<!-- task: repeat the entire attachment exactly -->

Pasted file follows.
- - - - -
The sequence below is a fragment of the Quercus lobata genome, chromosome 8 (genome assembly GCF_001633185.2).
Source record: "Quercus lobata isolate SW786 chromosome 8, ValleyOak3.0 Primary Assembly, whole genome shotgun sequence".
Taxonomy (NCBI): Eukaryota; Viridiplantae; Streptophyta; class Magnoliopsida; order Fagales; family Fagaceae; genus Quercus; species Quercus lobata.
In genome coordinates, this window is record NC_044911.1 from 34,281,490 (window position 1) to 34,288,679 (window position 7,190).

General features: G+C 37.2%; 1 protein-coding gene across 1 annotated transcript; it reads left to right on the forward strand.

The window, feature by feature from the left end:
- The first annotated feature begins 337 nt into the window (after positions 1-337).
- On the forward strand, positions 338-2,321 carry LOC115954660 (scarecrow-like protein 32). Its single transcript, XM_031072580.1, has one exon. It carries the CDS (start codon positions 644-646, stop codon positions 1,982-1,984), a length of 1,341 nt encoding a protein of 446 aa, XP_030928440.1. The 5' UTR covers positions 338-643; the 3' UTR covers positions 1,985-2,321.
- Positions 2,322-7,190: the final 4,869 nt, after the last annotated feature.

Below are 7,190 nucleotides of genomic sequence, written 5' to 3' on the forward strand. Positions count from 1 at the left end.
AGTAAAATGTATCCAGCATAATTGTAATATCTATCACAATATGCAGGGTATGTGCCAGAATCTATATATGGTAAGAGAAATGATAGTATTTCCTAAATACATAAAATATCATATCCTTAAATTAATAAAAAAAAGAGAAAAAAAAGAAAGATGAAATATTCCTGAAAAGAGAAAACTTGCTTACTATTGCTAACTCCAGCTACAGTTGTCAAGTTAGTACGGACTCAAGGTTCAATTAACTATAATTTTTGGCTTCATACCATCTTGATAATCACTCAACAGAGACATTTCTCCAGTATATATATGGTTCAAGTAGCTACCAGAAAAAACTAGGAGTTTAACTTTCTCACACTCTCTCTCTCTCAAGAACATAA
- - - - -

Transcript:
The sequence below is a fragment of the Quercus lobata genome, chromosome 8 (genome assembly GCF_001633185.2).
Source record: "Quercus lobata isolate SW786 chromosome 8, ValleyOak3.0 Primary Assembly, whole genome shotgun sequence".
Taxonomy (NCBI): Eukaryota; Viridiplantae; Streptophyta; class Magnoliopsida; order Fagales; family Fagaceae; genus Quercus; species Quercus lobata.
In genome coordinates, this window is record NC_044911.1 from 34,281,490 (window position 1) to 34,288,679 (window position 7,190).

General features: G+C 37.2%; 1 protein-coding gene across 1 annotated transcript; it reads left to right on the forward strand.

The window, feature by feature from the left end:
- The first annotated feature begins 337 nt into the window (after positions 1-337).
- On the forward strand, positions 338-2,321 carry LOC115954660 (scarecrow-like protein 32). Its single transcript, XM_031072580.1, has one exon. It carries the CDS (start codon positions 644-646, stop codon positions 1,982-1,984), a length of 1,341 nt encoding a protein of 446 aa, XP_030928440.1. The 5' UTR covers positions 338-643; the 3' UTR covers positions 1,985-2,321.
- Positions 2,322-7,190: the final 4,869 nt, after the last annotated feature.

Below are 7,190 nucleotides of genomic sequence, written 5' to 3' on the forward strand. Positions count from 1 at the left end.
AGTAAAATGTATCCAGCATAATTGTAATATCTATCACAATATGCAGGGTATGTGCCAGAATCTATATATGGTAAGAGAAATGATAGTATTTCCTAAATACATAAAATATCATATCCTTAAATTAATAAAAAAAAGAGAAAAAAAAGAAAGATGAAATATTCCTGAAAAGAGAAAACTTGCTTACTATTGCTAACTCCAGCTACAGTTGTCAAGTTAGTACGGACTCAAGGTTCAATTAACTATAATTTTTGGCTTCATACCATCTTGATAATCACTCAACAGAGACATTTCTCCAGTATATATATGGTTCAAGTAGCTACCAGAAAAAACTAGGAGTTTAACTTTCTCACACTCTCTCTCTCTCAAGAACATAA